In the context of the invention, powder resins predominantly containing styrene and acrylic compounds include duroplastic copolymers or copolymer mixtures which contain from 25 to 60% by weight of styrene, from 10 to 70% by weight of at least one ester of acrylic acid or methacrylic acid and from 5 to 30% by weight of at least one monomer having a reactive group, as defined under 2 C. Powders of this kind have an average molecular weight of from about 1,000 to 10,000, represent readily powdered resins which do not lump at temperatures of up to 50 C and which, applied to workpieces by any of the various powder-coating techniques, are filmforming at temperatures above about 90 C and bake to form highly crosslinking, hard coatings at temperatures above about 130 C. The powderscontain in copolymerised form from 25 to 60% by weight, preferably from 30 to 60% by weight of styrene, from to 70% by weight, preferably from 30 to 70% by weight, of at least one ester of acrylic acid or methacrylic acid with from one to 20, preferably from one to eight, carbon atoms in the alcohol component and from 5 to 30% by weight, preferably from 10 to 30% by weight, of at least one reactive monomer from the class of substances comprising hydroxy alkyl esters with from two to eight, preferably from two to four, carbon atoms in the alkyl radical of a,,B-mono-olefmically un saturated carboxylic acids with from three to five carbon atoms, such as acrylic acid, methacrylic acid, fumaric acid, maleic acid, itaconic acid or crotonic acid, preferably acrylic and methacrylic acid; acrylamide and methacrylamide; N-methylol amides of (meth)- acrylic acid and N-methylol alkyl ethers thereof with from one to four carbon atoms in the alkyl radical, preferably N-methylol methyl ethers of methacrylic acid amide, acid, methacrylic acid, fumaric acid, maleic acid, itaconic acid or crotonic acid, preferably acrylic or methacrylic acid; glycidyl esters of acrylic acid or methacrylic acid; 2-phenyl allyl alcohol; hydroxy methyl norbornene; reaction products of monomers containing hydroxyl groups with alkoxy methyl isocyanates, preferably reaction products of hydroxy alkyl esters of (meth)acrylic acid containing from 2 to 4 carbon atoms in the alkyl radical with methoxy methyl isocyanate.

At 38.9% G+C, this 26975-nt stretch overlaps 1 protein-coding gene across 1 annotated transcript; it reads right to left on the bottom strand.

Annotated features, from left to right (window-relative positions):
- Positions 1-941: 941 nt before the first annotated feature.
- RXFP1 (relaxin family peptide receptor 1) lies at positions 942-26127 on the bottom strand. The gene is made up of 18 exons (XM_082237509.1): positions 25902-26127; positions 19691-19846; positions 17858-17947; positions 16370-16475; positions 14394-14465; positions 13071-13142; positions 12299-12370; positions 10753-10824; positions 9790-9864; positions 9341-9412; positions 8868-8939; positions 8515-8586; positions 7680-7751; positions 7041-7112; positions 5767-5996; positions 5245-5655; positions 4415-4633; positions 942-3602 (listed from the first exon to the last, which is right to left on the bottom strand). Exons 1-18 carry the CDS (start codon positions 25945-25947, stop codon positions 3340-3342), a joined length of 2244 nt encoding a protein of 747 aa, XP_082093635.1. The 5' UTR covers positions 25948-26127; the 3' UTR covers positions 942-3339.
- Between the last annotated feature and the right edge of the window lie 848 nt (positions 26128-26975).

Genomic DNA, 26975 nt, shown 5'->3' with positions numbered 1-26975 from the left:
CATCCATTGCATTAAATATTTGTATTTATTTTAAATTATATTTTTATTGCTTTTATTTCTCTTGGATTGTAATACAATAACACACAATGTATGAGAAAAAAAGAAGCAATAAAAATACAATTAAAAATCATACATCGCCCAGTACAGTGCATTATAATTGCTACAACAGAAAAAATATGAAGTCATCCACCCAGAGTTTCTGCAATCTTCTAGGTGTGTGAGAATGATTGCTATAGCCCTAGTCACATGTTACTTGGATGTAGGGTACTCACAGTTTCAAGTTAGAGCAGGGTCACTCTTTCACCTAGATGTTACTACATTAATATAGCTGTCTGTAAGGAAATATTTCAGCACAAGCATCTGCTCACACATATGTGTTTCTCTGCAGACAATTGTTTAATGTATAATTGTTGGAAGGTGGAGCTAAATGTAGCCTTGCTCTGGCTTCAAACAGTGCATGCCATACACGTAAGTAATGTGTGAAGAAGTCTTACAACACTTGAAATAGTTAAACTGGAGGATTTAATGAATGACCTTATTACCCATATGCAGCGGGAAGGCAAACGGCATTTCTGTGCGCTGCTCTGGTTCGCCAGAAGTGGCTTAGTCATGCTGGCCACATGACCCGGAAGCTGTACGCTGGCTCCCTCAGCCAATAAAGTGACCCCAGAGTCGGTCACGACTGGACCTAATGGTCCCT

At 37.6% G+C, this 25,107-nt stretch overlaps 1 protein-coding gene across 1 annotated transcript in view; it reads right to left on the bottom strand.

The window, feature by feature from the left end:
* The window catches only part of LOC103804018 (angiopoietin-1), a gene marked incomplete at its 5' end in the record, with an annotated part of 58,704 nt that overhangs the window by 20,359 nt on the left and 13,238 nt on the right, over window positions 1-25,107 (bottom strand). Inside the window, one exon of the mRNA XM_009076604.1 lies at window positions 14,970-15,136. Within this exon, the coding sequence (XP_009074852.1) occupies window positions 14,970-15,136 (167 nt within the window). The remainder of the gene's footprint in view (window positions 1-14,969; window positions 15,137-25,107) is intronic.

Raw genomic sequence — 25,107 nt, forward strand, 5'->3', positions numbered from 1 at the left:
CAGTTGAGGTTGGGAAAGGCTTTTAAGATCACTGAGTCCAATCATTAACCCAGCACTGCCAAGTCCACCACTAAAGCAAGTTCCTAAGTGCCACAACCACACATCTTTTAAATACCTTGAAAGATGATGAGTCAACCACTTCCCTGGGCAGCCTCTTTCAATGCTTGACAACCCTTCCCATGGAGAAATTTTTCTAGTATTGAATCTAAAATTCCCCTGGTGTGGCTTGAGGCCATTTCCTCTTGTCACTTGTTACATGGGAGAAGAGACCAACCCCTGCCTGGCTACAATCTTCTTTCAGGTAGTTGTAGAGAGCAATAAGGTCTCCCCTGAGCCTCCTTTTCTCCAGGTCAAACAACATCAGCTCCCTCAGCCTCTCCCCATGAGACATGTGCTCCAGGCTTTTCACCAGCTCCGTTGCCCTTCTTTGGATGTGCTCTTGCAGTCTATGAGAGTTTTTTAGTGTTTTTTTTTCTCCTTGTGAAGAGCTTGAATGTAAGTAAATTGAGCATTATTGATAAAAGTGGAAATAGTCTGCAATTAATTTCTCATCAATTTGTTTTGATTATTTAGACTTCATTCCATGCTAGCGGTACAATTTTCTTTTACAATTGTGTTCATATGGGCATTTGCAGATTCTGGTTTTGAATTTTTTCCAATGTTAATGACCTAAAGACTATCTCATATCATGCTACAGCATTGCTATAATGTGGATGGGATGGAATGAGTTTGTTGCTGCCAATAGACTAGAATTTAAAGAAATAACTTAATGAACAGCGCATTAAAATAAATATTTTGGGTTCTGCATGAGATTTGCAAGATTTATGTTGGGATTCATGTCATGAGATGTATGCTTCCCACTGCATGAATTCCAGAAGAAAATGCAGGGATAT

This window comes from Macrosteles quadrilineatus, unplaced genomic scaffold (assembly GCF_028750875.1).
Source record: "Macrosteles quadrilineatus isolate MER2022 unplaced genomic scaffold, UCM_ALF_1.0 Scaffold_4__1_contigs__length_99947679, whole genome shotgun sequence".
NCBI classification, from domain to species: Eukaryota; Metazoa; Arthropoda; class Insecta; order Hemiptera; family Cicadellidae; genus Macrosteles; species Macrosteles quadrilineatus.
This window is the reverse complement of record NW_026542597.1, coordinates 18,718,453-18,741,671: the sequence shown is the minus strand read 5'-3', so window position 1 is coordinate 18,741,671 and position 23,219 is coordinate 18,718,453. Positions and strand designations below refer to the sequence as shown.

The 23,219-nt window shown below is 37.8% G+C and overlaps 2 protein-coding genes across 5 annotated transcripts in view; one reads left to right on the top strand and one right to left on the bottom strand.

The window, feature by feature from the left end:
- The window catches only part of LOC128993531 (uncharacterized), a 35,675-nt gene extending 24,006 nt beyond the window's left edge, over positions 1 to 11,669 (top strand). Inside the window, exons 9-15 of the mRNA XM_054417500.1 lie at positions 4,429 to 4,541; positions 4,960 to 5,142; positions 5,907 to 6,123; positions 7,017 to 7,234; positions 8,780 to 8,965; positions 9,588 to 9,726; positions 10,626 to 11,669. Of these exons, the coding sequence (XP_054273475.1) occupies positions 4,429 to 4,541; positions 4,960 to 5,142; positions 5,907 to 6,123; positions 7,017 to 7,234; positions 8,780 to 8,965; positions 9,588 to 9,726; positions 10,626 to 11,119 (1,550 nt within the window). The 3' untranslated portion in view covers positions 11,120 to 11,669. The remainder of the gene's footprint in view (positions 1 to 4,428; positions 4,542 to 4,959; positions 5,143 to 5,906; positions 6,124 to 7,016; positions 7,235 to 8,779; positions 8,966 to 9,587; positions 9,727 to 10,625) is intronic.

The copolymer powders may be either internally crosslinking or externally crosslinking. For external crosslinking, the resin preparations can contain a methylolated urea or melamine resin, a polycarboxylic acid, a polyalcohol, a polisocyanate or blocked masked polyisocyanate, a polyepoxide, a polycarboxylic acid anhydride, a polyamide or polyamine, a polyoxazoline or polydihydroxazine, in quantities of from 1 to 50% by weight, based on the styrene-containing copolymer. The external crosslinking agents are preferably used in quantities of from 10 to 40% by weight, preferred external crosslinking agents including hexamethoxymethyl melamine, adipic acid, isophorone diisocyanate, hexamethylene diisocyanates or prepolymers thereof having free or with caprolactam-, phenolor oxime-masked isocyanate groups, polyepoxide resins with an epoxide equivalent from 800 to 1,500, triglydyl isocyanurate, pyromellitic acid anhydride and endomethylenetetrahydrophthalic acid anhydride.